3) Compute the current and future money flows for the bond and for the solar payback - Finance
4) Question those responsible for pushing this project - Investigative journalism
Great to know that Mountain View competes favorably with Palo Alto in percentage of naysayers responding to news articles.
David - I prefer the label "Party of No". It sounds much more festive than "naysayer". If the Democrats could overcome their obsessive-compulsive spending habits and take a hard look at how they are spending *our* money, they would still be in power.
"Enough to power about 10 houses for an entire year."
For sake of argument, let's round up and call it 11 houses.
$7,000,000 = $636,363 per house.
Somehow, I don't see people investing $636,363 for a solar system that will provide electrical power.
What am I missing?
USA: don't you have anything better to do?
I wonder how much energy you wasted making all these posts.
Boy, usually I'm on the leftwing side of things, but even I think this economics on this one just don't add up.
thank you to USA for what you have said....and the REALITY CHECK....you were civil and informative...i only wish YOU could be the one teaching government, science and finance to our students....
I'm not sure I understand how this project costs $7M when outfitting the same 10 houses with solar electric at $40k each (after tax savings) adds up to $400,000. Is the system gold-plated?
Putting the economics of the system aside for the moment, I observe that when I'm on the campuses of MVLA schools, there is energy being wasted everywhere. Lights are on in classrooms all night, and heating/airconditioning systems are running nights, weekends, and all summer. Simply turning off these systems could bring the capacity of the solar installation to 50% of needed power rather than 25%.
It's grossly irresponsible to spend big bucks on solar power without spending small bucks on conservation. It's obviously the mentality of public employees or their managers that energy is free, a mentality that the voters must challenge.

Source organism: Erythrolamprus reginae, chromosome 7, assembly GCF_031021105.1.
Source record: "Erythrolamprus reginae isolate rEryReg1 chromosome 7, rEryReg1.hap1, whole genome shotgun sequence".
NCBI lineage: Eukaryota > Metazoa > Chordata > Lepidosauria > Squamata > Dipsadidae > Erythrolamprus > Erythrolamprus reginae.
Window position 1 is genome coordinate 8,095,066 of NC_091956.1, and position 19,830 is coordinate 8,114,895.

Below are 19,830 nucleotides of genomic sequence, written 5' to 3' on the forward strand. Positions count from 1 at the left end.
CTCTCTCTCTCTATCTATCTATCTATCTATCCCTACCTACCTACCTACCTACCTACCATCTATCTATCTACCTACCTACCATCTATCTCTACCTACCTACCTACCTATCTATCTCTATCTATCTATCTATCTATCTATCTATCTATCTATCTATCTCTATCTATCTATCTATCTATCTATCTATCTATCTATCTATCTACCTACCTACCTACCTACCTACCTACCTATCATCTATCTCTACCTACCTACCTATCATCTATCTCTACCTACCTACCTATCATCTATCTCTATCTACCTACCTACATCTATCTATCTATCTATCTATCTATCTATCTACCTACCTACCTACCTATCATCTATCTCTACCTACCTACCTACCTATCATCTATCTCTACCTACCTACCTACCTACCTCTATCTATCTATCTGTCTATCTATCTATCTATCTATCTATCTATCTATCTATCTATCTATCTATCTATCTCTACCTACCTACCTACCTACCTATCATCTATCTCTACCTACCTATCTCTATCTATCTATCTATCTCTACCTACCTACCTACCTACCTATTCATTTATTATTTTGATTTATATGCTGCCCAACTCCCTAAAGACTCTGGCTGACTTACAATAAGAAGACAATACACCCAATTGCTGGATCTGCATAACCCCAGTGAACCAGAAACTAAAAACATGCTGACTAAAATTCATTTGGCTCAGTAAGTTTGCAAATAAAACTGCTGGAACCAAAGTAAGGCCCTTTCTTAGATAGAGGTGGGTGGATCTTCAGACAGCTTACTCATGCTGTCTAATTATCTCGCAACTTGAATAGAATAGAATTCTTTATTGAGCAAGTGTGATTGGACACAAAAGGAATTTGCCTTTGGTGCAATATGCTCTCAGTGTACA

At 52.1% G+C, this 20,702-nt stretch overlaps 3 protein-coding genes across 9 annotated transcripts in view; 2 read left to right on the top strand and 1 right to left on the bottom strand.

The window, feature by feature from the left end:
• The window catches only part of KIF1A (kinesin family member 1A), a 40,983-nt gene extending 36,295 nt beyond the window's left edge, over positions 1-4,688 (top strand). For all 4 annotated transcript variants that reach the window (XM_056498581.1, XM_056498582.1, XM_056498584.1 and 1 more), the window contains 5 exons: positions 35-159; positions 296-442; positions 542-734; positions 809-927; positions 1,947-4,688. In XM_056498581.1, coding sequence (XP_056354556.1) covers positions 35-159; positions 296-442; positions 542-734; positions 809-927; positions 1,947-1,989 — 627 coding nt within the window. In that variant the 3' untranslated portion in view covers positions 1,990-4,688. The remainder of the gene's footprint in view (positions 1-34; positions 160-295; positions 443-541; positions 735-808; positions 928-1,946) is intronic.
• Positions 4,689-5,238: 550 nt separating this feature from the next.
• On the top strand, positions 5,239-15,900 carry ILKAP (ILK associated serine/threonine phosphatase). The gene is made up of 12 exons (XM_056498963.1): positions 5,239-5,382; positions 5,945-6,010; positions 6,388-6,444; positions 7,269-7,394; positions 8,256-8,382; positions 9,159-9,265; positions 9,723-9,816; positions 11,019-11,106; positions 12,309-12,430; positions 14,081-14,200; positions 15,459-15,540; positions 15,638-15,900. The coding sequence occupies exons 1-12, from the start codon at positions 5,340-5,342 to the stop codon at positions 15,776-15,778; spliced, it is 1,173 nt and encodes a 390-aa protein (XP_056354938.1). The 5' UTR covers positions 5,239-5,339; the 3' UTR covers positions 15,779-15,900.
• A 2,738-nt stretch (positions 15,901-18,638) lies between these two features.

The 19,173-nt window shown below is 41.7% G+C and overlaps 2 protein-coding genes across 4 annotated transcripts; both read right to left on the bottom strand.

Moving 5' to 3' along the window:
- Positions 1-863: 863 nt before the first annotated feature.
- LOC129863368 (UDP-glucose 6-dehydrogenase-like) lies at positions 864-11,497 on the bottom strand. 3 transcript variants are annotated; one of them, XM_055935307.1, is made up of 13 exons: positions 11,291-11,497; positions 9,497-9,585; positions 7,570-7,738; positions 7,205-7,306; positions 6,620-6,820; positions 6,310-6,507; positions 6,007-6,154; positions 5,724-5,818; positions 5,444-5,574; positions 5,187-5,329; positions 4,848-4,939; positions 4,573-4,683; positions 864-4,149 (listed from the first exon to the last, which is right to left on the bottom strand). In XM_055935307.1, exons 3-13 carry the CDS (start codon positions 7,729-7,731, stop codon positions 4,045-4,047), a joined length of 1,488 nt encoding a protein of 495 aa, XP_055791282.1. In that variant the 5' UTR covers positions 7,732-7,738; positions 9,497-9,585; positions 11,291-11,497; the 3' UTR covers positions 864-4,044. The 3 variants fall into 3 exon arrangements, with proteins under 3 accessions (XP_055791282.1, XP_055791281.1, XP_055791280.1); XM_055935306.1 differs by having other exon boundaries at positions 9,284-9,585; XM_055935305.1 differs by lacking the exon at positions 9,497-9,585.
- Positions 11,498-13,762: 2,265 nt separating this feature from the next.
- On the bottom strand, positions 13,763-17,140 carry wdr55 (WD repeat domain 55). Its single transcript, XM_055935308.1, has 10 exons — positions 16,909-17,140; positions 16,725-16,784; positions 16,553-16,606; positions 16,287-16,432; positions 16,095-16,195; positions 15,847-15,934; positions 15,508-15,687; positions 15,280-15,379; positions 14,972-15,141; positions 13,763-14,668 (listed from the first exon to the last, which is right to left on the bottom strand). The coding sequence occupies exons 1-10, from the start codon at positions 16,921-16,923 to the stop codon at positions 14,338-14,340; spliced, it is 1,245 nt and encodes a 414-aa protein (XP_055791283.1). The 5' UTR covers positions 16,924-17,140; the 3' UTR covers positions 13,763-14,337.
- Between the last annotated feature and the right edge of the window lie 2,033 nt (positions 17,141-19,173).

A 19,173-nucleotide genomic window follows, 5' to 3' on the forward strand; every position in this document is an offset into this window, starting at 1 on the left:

@Seer: As an informed student from Los Altos High School, I can responsibly tell you that my school does not leave "Lights on in classrooms all night, and heating/airconditioning systems running nights, weekends, and all summer."
Air conditioning systems could be controlled by teachers, and most teachers I know do not turn on heat to begin with; those who do remember to turn it off.
Also, all of our lights have motion sensors. In other words, they turn themselves off when there's no one in the room. I have experienced this first hand: I had a free period last year and was quietly doing homework in my teacher's room. Half way through the period, the lights shut off because my teacher and I weren't moving much. We had to get up and walk around in order to get the lights to turn on again. There is absolutely no way that classrooms leave lights on at night UNLESS there was an evening activity at school ans students were INSIDE the classrooms, which was often the case.
Over the summer, there is a master shut off before school gets out,
so obviously heat does not run over the summer.
Pardon my bluntness, but all your claims about energy waste in 'MVLA schools' are false unless you are talking about MVHS only or the last time you have gone to 'MVLA schools' was several years ago.
I don't know if the solar panels were the best idea, but please do not make irresponsible claims about the waste of energy at our schools.
Also, in case anyone did not understand this: the MVLA district has only two schools, which are Los Altos High School and Mountain View High School.
Also, according to the Town Crier:
PG&E are also giving us $1.6 million annually for rebate on energy saving, which could pay back the 7 million in 7 years.
The solar panels are good for 25 years.